Universal Credit cut: Exact date thousands of families will see their income plummet

Thérèse Coffey: Universal Credit uplift was always 'temporary'

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Universal Credit will be slashed despite uproar, meaning millions of claimants will struggle significantly without the extra money as the Government winds down its financial coronavirus support schemes. The backlash to the cut has been severe, with charities sounding the alarm that thousands will be sent into poverty by the Government.

A Health Foundation study has found the benefit cut will trigger mental illness and poorer health for thousands of people, hitting the sickest areas of the UK hardest.

Government ministers have been urged to scrap the benefit uplift, which was brought in at the beginning of the coronavirus pandemic to help the UK’s least well off through the pandemic.

The base rate was raised by £20 per week at the time, and has been in place since March 2020.

Members of Mr Johnson’s own party have been critical of the change, including six of the Tory’s former work and pensions secretaries.

READ MORE: Louise Minchin erupts at Therese Coffey over Universal Credit

A well-placed Whitehall official said the Government’s own analysis highlighted the deep impact of reversing the change.

They said: “The internal modelling of ending the Universal Credit uplift is catastrophic.

“Homelessness and poverty are likely to rise, and food banks usage will soar. It could be the real disaster of the autumn.

Another minister said: “There’s no doubt that this is going to have a serious impact on thousands of people and colleagues are really worried, I think it will definitely eclipse social care as a political problem.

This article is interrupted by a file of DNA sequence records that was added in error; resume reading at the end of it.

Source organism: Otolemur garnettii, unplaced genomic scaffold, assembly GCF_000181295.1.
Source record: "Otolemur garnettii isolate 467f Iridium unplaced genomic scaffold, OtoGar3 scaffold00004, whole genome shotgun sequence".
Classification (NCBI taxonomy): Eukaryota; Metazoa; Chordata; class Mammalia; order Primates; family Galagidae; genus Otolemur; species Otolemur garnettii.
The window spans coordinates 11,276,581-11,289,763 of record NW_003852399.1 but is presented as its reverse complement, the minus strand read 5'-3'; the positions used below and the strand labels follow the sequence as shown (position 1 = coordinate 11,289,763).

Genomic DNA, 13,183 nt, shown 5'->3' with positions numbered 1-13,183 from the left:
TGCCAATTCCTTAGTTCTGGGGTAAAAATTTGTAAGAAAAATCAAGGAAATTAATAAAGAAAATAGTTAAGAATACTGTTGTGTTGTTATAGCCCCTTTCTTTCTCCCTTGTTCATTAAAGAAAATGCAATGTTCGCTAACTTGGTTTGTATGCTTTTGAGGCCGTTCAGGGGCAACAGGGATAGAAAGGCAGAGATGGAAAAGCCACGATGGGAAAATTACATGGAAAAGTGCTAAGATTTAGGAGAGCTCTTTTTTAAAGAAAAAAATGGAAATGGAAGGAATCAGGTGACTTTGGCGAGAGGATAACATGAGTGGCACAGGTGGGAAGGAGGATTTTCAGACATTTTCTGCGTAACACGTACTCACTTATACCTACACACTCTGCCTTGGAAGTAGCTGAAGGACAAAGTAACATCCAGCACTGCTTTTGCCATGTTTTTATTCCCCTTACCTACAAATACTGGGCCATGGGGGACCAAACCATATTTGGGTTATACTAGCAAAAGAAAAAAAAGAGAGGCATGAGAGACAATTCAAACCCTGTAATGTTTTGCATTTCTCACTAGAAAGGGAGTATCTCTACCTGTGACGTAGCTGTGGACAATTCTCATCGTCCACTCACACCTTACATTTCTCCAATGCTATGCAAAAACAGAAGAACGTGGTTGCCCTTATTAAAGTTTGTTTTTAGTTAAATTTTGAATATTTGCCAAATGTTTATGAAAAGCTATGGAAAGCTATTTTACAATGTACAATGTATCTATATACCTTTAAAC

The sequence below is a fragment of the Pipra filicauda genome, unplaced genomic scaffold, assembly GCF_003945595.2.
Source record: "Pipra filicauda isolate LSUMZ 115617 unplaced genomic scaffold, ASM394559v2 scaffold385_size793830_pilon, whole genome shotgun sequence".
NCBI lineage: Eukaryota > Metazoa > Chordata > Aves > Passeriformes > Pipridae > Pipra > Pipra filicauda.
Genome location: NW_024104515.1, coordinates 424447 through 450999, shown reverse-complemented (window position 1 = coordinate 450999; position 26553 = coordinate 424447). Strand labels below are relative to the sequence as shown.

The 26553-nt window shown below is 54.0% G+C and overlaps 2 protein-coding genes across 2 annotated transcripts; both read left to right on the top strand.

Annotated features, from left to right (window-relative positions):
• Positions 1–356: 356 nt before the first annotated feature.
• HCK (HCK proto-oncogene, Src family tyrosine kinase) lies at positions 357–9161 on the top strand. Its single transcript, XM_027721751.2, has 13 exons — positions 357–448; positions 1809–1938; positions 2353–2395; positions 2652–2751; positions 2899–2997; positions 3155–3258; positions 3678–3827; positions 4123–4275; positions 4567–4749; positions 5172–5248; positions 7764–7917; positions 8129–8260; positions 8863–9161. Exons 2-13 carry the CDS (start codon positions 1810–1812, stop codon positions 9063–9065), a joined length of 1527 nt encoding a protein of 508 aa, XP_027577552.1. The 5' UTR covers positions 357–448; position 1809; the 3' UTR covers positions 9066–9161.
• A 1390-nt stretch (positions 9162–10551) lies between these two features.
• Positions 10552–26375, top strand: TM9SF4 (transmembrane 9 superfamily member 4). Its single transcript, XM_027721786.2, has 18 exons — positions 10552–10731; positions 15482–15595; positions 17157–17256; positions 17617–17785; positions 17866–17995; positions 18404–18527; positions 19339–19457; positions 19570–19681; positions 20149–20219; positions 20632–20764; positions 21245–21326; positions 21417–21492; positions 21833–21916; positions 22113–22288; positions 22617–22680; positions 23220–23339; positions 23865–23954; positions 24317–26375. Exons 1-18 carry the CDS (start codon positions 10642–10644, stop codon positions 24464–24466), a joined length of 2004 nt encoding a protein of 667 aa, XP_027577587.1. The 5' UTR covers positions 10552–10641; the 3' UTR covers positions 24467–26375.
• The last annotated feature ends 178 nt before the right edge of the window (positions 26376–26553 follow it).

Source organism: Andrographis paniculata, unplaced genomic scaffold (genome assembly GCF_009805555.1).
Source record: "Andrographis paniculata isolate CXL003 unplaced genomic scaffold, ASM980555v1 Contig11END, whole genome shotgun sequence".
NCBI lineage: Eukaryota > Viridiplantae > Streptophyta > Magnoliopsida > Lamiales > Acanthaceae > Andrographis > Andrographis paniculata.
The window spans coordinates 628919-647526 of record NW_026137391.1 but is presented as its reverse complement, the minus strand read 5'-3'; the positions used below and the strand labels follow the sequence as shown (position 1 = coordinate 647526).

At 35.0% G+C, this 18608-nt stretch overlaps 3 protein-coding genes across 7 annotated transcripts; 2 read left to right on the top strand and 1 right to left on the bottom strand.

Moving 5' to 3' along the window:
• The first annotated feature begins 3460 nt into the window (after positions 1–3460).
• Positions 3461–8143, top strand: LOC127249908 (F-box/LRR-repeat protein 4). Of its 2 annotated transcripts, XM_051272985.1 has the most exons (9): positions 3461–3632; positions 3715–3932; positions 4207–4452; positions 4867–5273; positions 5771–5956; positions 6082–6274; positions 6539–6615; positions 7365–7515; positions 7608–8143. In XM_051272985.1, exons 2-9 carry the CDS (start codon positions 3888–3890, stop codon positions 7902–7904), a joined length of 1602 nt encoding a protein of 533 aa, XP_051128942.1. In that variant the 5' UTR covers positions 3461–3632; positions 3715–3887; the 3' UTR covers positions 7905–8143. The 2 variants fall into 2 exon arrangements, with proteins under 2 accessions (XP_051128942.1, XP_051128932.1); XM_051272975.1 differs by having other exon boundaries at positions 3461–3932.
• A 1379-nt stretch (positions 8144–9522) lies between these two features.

“It’s not just red wall MPs who are fearing a major backlash from the public.”

Labour is expected to force a parliamentary debate on Universal Credit next Wednesday — with many Tory MPs expected to explain their concerns to the Chancellor.

But the calls are not being heard by the Cabinet, who are insistent the uplift must end.

A Government spokesman said: “As announced by the Chancellor at the Budget, the uplift to Universal Credit was always temporary.
“It was designed to help claimants through the economic shock and financial disruption of the toughest stages of the pandemic, and it has done so.

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“Universal Credit will continue to provide vital support for those both in and out of work, and it’s right that the Government should focus on our Plan for Jobs, supporting people back into work and supporting those already employed to progress and earn more.”

The Government has also not carried out any formal assessment into the likely impact of cutting Universal Credit.

Work and pensions minister, Baroness Stedman-Scott, told the House of Lords last week that the department was not required to do so.

She said: “The department has not completed an impact assessment of the ending of the temporary uplift, as it was introduced as a temporary measure.

“This is because we have no obligation to conduct an impact assessment as we’re returning to business as usual, as the temporary Covid uplift is expiring as it was always intended to do.”

When will claimants lose their money?

The £20 a week uplift will end on October 6, 2021.

The exact date claimants will stop receiving the extra money will be different, depending on what day of the week the money goes into the claimant’s account.

The Government’s bull-headed approach to cutting the benefit continues after the announcement that National Insurance will be hiked for taxpayers to pay for NHS backlogs and a long-awaited overhaul of the social care system.

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